Rosie eventually realised the key thing was to stop trying to be someone she wasn’t and embrace who she was: The Anti-Cool Girl.
She’s gone on to have a pretty cool career, writing for Mamamia.com.au and working in TV. Maybe she actually is cooler than she first thought. I think so, anyway.
Valley of the Dolls – Jacqueline Susann
Oh look, another book that had me griped at the opening sentence.
What are dolls? They’re pills. Pills to help you sleep. Pills to keep you happy. Pills to keep you skinny. Wash them down with vodka or swallow them straight – Anne, Neely and Jennifer don’t give a damn, so long as they’re easily accessible.
We follow the three one-time friends, struggling to “make it” in New York City, as they climb to the very top of the entertainment industry… only to come plummeting down.
People parted, years passed, they met again- and the meeting proved no reunion, offered no warm memories, only the acid knowledge that time had passed and things weren’t as bright or attractive as they had been.
Crown of Midnight – Sarah J. Maas
Would I have started reading the Throne of Glass series if I knew I’d end up dedicated hours of my life to it? Probably. I’m a sucker for fantasy books and this is one that is worth the commitment.
Everything changes for Celaena Sardothien when she is dragged out of the mine of Endovier by Dorian, the son of the King of Adarlan, who just happens to be the man she hates most in the world. The beautiful, sharp and deadly teenage assassin must fight to become the King’s Champion in a world where magic has been outlawed. And then a bunch of other stuff happens because this is so far a five book series.Crown of Midnight has been my favourite book by far. Talk about feeling all the feels. Team Chaol for life.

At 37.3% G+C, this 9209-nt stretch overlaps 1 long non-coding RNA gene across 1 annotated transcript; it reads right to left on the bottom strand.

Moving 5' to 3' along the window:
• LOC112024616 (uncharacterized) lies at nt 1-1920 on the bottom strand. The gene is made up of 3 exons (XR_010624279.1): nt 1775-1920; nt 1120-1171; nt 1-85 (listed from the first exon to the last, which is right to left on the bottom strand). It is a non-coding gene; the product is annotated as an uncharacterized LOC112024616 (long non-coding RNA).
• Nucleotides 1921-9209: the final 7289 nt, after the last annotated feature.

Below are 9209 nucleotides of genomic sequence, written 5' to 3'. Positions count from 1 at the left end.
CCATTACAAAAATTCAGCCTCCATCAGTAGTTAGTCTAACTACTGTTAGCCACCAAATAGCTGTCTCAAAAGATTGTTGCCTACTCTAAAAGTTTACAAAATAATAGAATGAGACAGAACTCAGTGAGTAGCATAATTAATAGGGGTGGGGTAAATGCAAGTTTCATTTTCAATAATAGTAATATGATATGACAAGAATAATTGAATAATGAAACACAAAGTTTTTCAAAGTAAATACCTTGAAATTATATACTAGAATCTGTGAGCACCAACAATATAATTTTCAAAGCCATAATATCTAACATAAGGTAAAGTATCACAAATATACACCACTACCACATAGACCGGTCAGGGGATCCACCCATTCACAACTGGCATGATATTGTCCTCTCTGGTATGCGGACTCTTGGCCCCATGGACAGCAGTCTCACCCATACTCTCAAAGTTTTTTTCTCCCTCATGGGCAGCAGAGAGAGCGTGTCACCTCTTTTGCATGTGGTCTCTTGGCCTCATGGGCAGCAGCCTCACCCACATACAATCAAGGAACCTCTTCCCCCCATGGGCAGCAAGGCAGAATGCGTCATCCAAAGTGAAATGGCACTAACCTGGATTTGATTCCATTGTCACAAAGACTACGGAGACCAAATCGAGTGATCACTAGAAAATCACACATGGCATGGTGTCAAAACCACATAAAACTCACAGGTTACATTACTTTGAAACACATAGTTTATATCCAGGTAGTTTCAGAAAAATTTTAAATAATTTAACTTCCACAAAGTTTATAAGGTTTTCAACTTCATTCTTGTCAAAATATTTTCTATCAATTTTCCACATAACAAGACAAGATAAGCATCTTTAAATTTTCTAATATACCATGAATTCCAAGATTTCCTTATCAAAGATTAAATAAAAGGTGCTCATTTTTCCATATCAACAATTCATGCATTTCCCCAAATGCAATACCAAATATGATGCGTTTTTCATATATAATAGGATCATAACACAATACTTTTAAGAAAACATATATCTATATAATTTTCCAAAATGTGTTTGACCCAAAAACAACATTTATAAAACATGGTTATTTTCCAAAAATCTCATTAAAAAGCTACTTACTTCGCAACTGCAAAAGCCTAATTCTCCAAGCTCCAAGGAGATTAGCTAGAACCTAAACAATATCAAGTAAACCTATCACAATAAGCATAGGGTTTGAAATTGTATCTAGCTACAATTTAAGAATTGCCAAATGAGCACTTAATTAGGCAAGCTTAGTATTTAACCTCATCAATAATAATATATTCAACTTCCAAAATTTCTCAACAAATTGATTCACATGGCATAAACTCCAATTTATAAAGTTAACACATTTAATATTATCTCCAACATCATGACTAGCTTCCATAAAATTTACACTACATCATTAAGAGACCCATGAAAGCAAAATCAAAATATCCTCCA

The rest of the world quieted into nothing. In that moment, after ten long years, Celaena looked at Chaol and realised she was home.
Sigh. See? Emotional. Everyone is so ridiculously good looking and unfathomably sexy in YA fantasy books, aren’t they?!
My Family and Other Animals – Gerald Durrell
I got a bit hooked on Gerald Durrell after visiting his eponymous Wildlife Park in Jersey.
I picked up one of his memoirs on a whim in the gift shop, without anticipating just how funny it would be.
Durrell and his rather unconventional family, on the encouragement of his older brother Larry, pack up their home in grey and drizzly England and move to Corfu. Durrell meant to write a book about the natural history of the island, but as he once put it, his family always managed to worm there way in.
So, the book became an account of some of the years he and his family spent living on the Greek island of Corfu and the many animals they encountered (and adopted) along the way.
My childhood in Corfu shaped my life. If I had the craft of Merlin, I would give every child the gift of my childhood.
The Post-Birthday World – Lionel Shriver
It is never persuasive to argue that you are not the kind of person who does what you are actually doing.
Lionel Shriver is one of my favourite authors and I’ve been slowly working my way through her novels over the last few years. They’re deep, they’re intelligent and they always leave you… well, filled with despair when thinking about the state of the world and our place in it.
The two that stood out to me the most this year were her newest, The Mandibles and an oldie but a goodie, The Post-Birthday World.